Network Debugging

This page provides information on debugging network related issues on the Linux® microPlatform (LmP).

Using tcpdump

The LmP base image includes a tcpdump binary at /usr/sbin/tcpdump. This is used for capturing traffic and diagnosing issues. Note that /usr/sbin is not part of the PATH environment for the base image user, and you must run tcpdump as root.

Capturing Bluetooth 6lo Network Traffic

If your LmP device is acting as a gateway to IoT devices connected via a Bluetooth link, you may want to restrict the capture to the traffic exchanged between those IoT devices.

To do this, use -i bt0 when invoking tcpdump:

$ sudo /usr/sbin/tcpdump -i bt0

Note that if you only have one such device, the network interface will be torn down by the kernel if the Bluetooth link is lost. When that happens, you’ll see a message like this from tcpdump:

tcpdump: pcap_loop: The interface went down

If you want to continue to capture traffic on bt0 for a Bluetooth device that resets and reconnects, have another device remain connected to your LmP gateway for the duration of the capture.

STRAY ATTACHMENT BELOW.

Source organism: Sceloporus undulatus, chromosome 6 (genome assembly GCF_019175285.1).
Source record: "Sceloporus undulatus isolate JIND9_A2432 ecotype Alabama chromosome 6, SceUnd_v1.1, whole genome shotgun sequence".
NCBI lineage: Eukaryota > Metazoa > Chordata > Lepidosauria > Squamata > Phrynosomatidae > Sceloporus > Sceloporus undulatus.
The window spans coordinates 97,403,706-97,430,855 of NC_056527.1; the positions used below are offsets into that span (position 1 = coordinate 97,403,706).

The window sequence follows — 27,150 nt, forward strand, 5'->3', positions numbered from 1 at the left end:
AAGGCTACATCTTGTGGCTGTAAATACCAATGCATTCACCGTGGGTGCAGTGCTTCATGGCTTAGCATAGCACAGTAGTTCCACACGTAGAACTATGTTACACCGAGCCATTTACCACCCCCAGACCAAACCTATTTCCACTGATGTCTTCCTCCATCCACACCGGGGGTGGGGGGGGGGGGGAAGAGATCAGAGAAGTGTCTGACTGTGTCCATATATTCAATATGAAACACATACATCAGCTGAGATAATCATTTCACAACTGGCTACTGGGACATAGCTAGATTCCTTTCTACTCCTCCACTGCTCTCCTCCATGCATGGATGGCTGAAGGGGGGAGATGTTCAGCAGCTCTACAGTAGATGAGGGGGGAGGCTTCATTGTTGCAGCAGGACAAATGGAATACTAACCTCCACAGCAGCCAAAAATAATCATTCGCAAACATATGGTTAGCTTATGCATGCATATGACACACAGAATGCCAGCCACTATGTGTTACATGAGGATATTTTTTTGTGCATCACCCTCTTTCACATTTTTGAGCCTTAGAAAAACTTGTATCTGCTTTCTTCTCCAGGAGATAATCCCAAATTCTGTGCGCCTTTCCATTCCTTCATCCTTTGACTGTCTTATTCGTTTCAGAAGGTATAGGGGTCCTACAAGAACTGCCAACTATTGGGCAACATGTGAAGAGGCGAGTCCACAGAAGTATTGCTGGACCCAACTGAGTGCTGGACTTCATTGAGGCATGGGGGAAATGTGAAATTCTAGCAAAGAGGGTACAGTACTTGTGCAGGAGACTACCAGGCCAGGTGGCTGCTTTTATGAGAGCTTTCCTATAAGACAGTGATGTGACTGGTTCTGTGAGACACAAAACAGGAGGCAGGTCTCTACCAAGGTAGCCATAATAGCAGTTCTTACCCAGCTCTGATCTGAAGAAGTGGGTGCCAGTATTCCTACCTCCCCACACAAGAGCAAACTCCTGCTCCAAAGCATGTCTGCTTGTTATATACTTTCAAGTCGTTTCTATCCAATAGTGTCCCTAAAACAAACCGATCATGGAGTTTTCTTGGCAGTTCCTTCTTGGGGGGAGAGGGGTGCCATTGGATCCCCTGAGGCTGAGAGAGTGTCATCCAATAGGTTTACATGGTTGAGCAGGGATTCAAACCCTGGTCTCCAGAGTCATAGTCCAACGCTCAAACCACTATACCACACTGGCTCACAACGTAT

Capturing LAN Network Traffic

If you’re using Ethernet, use -i eth0 to view traffic exchanged with the rest of the LAN:

$ sudo /usr/sbin/tcpdump -i eth0

You can use -i wlan0 for wireless traffic.

Other Network Interfaces

To view a complete list of network interfaces you can use with the -i option, run:

$ ip link show

One of these may be useful to capture traffic on a network device created for use with containers.

Capturing to a File

It can be convenient to capture traffic in a file for later analysis, such as with Wireshark. Using -w file.pcap when invoking tcpdump will save to a file named file.pcap. For example, to capture traffic exchanged over the bt0 interface to a file bt0.pcap:

$ sudo /usr/sbin/tcpdump -i bt0 -w bt0.pcap

To capture to file and view the text simultaneously, use a pipeline like this:

$ sudo /usr/sbin/tcpdump -i bt0 -U -w - | tee bt0.pcap | sudo /usr/sbin/tcpdump -r -